Silt-laden waters of the Miri River, colored orange by runoff from upstream logging.
Stuart Franklin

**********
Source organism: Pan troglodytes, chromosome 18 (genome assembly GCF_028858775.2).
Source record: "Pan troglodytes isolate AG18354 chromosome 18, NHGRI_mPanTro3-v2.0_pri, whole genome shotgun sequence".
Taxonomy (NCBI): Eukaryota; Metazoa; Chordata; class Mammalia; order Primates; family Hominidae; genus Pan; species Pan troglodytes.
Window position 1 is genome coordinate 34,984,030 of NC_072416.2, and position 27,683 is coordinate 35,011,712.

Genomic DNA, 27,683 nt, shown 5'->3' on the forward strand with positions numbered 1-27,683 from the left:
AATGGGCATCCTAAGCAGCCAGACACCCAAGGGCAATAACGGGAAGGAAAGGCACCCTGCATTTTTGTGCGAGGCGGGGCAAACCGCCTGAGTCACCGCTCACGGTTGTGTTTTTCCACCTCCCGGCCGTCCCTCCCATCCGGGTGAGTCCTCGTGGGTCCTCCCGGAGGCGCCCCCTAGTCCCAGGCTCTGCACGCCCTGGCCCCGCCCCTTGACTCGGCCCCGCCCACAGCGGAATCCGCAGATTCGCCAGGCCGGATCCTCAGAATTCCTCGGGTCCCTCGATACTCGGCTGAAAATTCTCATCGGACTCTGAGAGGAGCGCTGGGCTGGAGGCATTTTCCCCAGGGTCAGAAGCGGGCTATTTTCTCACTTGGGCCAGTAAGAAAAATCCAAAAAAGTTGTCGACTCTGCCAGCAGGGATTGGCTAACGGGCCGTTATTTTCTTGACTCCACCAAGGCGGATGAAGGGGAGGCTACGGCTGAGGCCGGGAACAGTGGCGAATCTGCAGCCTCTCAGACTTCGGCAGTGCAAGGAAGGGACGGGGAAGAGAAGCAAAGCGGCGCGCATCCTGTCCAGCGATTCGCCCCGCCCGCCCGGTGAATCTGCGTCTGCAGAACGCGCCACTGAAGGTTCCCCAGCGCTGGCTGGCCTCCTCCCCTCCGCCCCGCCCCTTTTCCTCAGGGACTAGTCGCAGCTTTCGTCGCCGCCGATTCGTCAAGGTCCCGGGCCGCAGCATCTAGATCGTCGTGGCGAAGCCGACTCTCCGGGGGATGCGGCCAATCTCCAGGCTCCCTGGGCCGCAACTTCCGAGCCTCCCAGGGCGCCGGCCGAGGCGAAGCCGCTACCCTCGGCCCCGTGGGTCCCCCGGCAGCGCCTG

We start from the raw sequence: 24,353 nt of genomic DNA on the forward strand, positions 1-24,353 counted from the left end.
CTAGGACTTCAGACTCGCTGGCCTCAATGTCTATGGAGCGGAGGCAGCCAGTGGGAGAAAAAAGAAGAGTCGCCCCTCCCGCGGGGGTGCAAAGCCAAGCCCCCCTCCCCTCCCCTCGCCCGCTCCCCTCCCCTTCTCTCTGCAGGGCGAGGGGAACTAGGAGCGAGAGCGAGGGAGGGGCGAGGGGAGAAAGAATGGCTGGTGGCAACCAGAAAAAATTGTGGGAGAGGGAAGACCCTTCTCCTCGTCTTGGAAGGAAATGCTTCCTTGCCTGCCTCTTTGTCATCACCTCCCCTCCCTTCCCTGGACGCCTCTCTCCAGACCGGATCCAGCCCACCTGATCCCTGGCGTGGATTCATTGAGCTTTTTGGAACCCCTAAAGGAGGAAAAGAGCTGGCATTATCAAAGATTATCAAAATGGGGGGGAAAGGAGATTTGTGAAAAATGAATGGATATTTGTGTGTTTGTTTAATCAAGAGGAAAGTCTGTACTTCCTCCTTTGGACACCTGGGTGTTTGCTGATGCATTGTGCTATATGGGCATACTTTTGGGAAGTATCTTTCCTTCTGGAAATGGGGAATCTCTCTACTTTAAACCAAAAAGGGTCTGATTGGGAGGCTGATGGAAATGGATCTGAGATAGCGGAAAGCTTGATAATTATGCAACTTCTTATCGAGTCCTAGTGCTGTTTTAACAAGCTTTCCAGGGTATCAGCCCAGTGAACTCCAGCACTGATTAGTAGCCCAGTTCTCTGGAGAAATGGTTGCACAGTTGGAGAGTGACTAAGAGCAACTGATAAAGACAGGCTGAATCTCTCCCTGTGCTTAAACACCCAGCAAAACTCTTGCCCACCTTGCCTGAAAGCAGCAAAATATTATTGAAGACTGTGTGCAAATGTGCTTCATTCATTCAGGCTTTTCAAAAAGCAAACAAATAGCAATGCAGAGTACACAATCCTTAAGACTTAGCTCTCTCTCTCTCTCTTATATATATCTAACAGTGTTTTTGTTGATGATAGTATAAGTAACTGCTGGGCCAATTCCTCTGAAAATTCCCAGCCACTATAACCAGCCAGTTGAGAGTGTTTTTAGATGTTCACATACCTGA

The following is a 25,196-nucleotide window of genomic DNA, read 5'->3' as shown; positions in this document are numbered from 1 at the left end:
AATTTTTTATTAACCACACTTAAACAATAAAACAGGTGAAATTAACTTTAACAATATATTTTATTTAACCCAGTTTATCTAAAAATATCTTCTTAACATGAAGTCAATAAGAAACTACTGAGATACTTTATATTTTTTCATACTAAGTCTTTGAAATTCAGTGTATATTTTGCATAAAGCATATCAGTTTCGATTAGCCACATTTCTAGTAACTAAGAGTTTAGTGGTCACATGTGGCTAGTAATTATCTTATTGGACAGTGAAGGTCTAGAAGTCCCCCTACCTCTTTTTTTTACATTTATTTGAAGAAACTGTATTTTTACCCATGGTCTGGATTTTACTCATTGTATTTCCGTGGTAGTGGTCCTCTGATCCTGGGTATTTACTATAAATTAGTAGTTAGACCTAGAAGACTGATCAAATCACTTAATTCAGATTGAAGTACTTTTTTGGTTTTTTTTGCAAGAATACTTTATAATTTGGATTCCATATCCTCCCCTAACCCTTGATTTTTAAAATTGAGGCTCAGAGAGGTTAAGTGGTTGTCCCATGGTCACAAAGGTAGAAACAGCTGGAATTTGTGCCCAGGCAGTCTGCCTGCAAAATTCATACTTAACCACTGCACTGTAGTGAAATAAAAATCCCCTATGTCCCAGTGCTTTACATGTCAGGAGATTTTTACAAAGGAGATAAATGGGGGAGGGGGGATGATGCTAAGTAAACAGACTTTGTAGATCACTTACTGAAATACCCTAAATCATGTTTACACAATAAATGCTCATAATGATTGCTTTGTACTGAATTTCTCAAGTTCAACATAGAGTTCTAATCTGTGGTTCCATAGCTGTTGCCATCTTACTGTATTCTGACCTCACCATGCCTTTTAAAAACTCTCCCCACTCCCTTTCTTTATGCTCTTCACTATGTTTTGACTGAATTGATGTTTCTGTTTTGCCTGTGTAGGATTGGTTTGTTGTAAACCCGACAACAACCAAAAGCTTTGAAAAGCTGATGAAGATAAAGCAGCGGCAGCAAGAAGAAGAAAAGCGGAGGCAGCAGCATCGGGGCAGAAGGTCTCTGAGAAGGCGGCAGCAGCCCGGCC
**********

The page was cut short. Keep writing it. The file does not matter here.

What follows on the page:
Malaysia’s tropical hardwoods have been in demand for centuries, intensively so in the last twenty years. During that time, timber companies have not only profited from the sale of timber, they compounded their gains by installing palm oil plantations. Much of the logging was illegal, as was the appropriation of the land. The effects have been devastating. Logging has degraded or destroyed the vast majority of Malaysian rainforests, and the deforestation rate is faster there than in any other tropical country. Home to one of the most intelligent primates, the critically endangered orangutan, it is estimated that only 20 percent of Borneo’s rainforests remain. This photo shows the silt-laden waters of the Miri River, colored orange by runoff from upstream logging, and the herringbone tethering of smaller-diameter trees, which indicate that forests are not being allowed to recover before being logged again.